In my family, eating salad is an event all of its own and I have never had a meal at home that was not accompanied by a salad on the side. The idea of a salad on the side along with a meal every single night might seem odd (at least that’s how it’s been expressed to me) but I’ve never known a home cooked meal without it. Every night at dinner it goes without saying that there will be a salad – it has become an integral part of the fabric of our family meals.
Without a doubt the salad champion of my family is my father. He is the one who passed this salad addiction onto me. In recent years he’s taken this habit to whole new levels, at times making my mother go to the brink of insanity. She exclaims that it cannot be possible for them to go through a $5 box of salad every three days and that he needs to learn to tone it down – of course he never does. Last time I came home my parents had dinner waiting for me and there was – as expected – salad. This time my father had taken it to a new level, complete with pomegranate syrup and little surprises of fresh parsley and mint. He’s been known to make a side salad with up to 14 different vegetables at one time and then to list all the different veggies in the salad to whoever might be over for dinner.
In retrospect, I feel a bit bad for all the friends that have come over to dinner at my house over the years. I always ask if they will eat salad and most say yes, even if just to be polite. I’m sure what they get is not what they’re expecting. Not only does my father create an excessive explosion of vegetables, they are dressed in only oil and vinegar, the complete opposite of the American love of heavy dressings (here’s looking at you, Blue Cheese). My father has been known to make an unbelievably huge salad for only a few people in a large bowl to the extent that my mother has in fact been trying to get him to use smaller bowls to get him to control himself. Then he will serve it to our guests and eat his portion out of the serving bowl so that he can savor all the extra balsamic vinegar that drains to the bottom and believe me, there is a lot. Now that I’ve moved out of the house I’ve continued the tradition, eating a small salad with dinner and always enjoying the extra vinegar at the bottom of the bowl.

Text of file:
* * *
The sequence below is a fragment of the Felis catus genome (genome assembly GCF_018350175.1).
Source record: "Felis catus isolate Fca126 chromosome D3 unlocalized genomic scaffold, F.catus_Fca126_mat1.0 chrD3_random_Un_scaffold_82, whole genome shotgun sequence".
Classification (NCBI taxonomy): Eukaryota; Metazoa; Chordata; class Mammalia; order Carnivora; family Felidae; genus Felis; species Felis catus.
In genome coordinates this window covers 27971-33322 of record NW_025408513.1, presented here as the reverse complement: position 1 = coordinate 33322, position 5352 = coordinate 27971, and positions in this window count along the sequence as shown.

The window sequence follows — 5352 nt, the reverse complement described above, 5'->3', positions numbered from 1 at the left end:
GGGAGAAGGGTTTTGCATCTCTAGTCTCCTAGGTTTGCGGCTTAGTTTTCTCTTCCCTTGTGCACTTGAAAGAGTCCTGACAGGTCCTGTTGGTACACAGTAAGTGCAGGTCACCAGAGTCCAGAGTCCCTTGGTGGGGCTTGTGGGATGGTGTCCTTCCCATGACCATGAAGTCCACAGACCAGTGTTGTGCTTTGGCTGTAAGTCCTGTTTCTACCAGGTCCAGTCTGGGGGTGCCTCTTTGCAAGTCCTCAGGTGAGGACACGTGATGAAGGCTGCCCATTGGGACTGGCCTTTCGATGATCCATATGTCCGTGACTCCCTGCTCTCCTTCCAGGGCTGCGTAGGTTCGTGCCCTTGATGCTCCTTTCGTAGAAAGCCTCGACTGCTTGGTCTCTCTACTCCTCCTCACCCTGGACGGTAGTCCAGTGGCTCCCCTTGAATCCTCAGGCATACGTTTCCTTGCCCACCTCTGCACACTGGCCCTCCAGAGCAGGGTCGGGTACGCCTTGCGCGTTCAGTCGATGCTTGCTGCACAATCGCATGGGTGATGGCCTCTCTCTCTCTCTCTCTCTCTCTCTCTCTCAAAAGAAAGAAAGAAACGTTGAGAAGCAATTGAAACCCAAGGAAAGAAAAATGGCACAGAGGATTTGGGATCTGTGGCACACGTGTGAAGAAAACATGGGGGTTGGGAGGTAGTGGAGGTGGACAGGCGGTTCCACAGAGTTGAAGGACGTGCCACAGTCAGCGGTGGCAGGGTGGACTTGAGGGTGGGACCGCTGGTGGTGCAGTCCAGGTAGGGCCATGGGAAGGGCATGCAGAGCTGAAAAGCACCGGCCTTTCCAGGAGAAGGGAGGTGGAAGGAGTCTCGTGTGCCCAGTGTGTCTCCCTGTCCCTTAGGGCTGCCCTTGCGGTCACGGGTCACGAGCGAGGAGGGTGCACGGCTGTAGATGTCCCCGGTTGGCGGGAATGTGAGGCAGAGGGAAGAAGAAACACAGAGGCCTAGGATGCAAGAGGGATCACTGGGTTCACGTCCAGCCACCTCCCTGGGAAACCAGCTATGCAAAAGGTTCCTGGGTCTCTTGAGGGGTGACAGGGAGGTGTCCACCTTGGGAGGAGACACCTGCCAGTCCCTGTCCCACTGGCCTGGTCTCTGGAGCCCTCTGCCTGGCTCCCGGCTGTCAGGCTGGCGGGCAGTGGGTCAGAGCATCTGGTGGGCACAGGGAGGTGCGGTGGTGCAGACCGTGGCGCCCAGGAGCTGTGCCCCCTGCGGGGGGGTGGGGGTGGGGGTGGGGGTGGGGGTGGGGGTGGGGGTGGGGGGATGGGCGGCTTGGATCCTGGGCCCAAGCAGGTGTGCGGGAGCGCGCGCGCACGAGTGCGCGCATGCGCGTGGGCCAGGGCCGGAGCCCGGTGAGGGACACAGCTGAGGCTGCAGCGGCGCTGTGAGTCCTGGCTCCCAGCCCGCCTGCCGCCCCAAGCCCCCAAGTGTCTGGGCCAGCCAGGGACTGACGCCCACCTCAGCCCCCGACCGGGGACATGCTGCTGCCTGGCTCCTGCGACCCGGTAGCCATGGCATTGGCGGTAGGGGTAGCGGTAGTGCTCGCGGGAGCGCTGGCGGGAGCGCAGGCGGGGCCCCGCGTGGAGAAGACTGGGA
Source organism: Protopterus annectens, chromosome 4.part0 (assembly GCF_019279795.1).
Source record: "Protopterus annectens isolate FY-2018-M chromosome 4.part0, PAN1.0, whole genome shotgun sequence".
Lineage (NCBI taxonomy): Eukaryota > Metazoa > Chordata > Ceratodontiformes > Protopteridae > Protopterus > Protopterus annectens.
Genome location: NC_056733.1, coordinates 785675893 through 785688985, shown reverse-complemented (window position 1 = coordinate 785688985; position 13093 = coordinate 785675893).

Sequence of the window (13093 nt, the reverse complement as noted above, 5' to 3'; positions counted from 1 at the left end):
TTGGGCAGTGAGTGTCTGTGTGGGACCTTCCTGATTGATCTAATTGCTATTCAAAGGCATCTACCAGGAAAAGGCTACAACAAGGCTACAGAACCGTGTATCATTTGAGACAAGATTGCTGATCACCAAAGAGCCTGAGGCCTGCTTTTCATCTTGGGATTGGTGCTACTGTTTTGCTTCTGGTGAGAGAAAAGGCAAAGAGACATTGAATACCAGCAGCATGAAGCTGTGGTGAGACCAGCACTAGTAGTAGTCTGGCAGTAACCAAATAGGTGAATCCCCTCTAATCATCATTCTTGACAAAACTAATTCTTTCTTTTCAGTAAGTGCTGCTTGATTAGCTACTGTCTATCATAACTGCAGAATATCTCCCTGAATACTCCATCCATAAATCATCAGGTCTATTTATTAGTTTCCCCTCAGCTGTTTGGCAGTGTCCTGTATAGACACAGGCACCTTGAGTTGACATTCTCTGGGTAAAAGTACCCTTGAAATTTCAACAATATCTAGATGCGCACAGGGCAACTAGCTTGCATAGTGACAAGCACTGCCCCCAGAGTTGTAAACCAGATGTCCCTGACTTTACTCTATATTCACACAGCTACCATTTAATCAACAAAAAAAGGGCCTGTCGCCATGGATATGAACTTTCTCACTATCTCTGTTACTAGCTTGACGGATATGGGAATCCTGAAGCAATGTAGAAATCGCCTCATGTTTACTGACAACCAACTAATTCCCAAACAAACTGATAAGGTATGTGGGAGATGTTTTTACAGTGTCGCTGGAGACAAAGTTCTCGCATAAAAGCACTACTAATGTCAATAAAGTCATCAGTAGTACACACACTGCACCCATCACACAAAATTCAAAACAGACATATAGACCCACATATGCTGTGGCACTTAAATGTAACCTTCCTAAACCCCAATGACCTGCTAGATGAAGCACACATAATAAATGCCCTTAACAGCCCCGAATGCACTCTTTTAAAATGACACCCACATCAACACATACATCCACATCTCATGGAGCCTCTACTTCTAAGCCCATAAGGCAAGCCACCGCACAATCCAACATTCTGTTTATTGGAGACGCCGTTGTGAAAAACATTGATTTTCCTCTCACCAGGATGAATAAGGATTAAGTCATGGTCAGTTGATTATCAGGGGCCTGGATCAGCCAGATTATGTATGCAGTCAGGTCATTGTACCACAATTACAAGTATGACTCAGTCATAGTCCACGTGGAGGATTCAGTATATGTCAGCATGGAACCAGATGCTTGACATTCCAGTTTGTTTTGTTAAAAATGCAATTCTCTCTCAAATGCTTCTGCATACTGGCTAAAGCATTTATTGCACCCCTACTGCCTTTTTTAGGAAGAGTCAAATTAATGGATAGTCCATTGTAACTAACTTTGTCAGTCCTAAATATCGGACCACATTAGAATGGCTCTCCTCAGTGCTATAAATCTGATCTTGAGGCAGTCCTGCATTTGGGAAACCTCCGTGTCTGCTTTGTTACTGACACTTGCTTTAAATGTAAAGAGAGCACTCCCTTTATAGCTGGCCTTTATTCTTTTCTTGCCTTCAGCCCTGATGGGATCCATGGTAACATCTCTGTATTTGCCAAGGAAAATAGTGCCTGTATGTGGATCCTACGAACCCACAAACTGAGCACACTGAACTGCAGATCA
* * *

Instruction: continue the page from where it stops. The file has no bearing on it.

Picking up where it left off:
Time: 5 minutes (maybe 15 or 20 for my dad)
Ingredients: (For the salad pictured)
- About 3 handfuls organic spring mix salad
- 2 carrots
- ¼ organic red pepper
- a drizzle of olive oil
- ½ – 1 tbsp balsamic vinegar
- a dash of salt and pepper
For your basic daily salad, start with:
- Organic spring mix or baby spinach or romaine lettuce or arugula or some combination of all or any of them (the darker the greens the more nutrients they have!)
- Shredded carrots
- Chopped bell peppers (any color)
- Chopped and salted onions
- Sliced red or green cabbage
- Tomatoes, sliced into chunks or wedges
- Sliced cucumbers
Because we eat these salads everyday they are based off of what happens to be in the fridge. Our staples tend to be carrots and cabbage and tomatoes in the summertime
- Olive oil (just a drizzle)
- Balsamic or rice wine vinegar
If you are my father or if you are fancy add:
- a drizzle of pomegranate syrup
- fresh parsley (coarsely chopped)
- fresh mint
Throw your lettuce into a large salad bowl because even if you’re only three people lord knows you love your salad.
Wash your vegetables, cut them up and add them to the salad. I like to grate the carrots directly into the bowl.
Drizzle a bit of olive oil over the salad, then toss using a fork and spoon. You want all the veggies to be lightly coated with the oil. Add a few shakes of salt and pepper. Then add a few shakes of vinegar, take it easy because you can always add more later. If you are my father you will do the opposite and decide to add more vinegar now, thinking that you can always drink it up later. Toss again and serve. If you like, garnish with a bit of pomegranate syrup. Serve with dinner.